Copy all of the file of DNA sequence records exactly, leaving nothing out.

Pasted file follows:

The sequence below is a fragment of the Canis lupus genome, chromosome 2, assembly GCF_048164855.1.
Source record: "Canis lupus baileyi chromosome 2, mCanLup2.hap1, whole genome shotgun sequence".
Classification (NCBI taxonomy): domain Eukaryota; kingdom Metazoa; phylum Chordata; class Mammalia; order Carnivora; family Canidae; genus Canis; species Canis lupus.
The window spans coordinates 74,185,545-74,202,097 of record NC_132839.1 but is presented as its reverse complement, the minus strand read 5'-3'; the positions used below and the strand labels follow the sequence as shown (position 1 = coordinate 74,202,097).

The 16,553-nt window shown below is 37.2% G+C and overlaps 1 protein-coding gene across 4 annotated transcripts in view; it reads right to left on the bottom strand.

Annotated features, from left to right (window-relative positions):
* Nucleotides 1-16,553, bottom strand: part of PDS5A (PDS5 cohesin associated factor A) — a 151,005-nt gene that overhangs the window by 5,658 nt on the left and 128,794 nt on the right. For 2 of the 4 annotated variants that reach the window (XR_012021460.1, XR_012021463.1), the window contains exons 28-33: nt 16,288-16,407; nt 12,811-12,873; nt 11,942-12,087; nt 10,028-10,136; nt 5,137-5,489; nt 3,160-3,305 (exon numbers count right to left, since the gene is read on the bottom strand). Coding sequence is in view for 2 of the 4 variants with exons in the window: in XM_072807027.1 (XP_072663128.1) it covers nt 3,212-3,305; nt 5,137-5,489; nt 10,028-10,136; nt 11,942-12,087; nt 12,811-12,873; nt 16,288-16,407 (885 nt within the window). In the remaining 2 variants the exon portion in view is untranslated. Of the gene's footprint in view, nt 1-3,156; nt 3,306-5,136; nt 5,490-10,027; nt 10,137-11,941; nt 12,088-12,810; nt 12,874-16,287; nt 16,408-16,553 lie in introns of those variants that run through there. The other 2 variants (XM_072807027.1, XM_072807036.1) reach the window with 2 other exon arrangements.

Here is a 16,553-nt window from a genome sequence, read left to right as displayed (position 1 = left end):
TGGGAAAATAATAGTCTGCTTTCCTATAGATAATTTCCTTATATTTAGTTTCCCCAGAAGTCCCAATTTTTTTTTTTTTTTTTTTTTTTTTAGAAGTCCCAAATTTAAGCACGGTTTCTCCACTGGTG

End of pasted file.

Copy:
The sequence below is a fragment of the Canis lupus genome, chromosome 2, assembly GCF_048164855.1.
Source record: "Canis lupus baileyi chromosome 2, mCanLup2.hap1, whole genome shotgun sequence".
Classification (NCBI taxonomy): domain Eukaryota; kingdom Metazoa; phylum Chordata; class Mammalia; order Carnivora; family Canidae; genus Canis; species Canis lupus.
The window spans coordinates 74,185,545-74,202,097 of record NC_132839.1 but is presented as its reverse complement, the minus strand read 5'-3'; the positions used below and the strand labels follow the sequence as shown (position 1 = coordinate 74,202,097).

The 16,553-nt window shown below is 37.2% G+C and overlaps 1 protein-coding gene across 4 annotated transcripts in view; it reads right to left on the bottom strand.

Annotated features, from left to right (window-relative positions):
* Nucleotides 1-16,553, bottom strand: part of PDS5A (PDS5 cohesin associated factor A) — a 151,005-nt gene that overhangs the window by 5,658 nt on the left and 128,794 nt on the right. For 2 of the 4 annotated variants that reach the window (XR_012021460.1, XR_012021463.1), the window contains exons 28-33: nt 16,288-16,407; nt 12,811-12,873; nt 11,942-12,087; nt 10,028-10,136; nt 5,137-5,489; nt 3,160-3,305 (exon numbers count right to left, since the gene is read on the bottom strand). Coding sequence is in view for 2 of the 4 variants with exons in the window: in XM_072807027.1 (XP_072663128.1) it covers nt 3,212-3,305; nt 5,137-5,489; nt 10,028-10,136; nt 11,942-12,087; nt 12,811-12,873; nt 16,288-16,407 (885 nt within the window). In the remaining 2 variants the exon portion in view is untranslated. Of the gene's footprint in view, nt 1-3,156; nt 3,306-5,136; nt 5,490-10,027; nt 10,137-11,941; nt 12,088-12,810; nt 12,874-16,287; nt 16,408-16,553 lie in introns of those variants that run through there. The other 2 variants (XM_072807027.1, XM_072807036.1) reach the window with 2 other exon arrangements.

Here is a 16,553-nt window from a genome sequence, read left to right as displayed (position 1 = left end):
TGGGAAAATAATAGTCTGCTTTCCTATAGATAATTTCCTTATATTTAGTTTCCCCAGAAGTCCCAATTTTTTTTTTTTTTTTTTTTTTTTTAGAAGTCCCAAATTTAAGCACGGTTTCTCCACTGGTG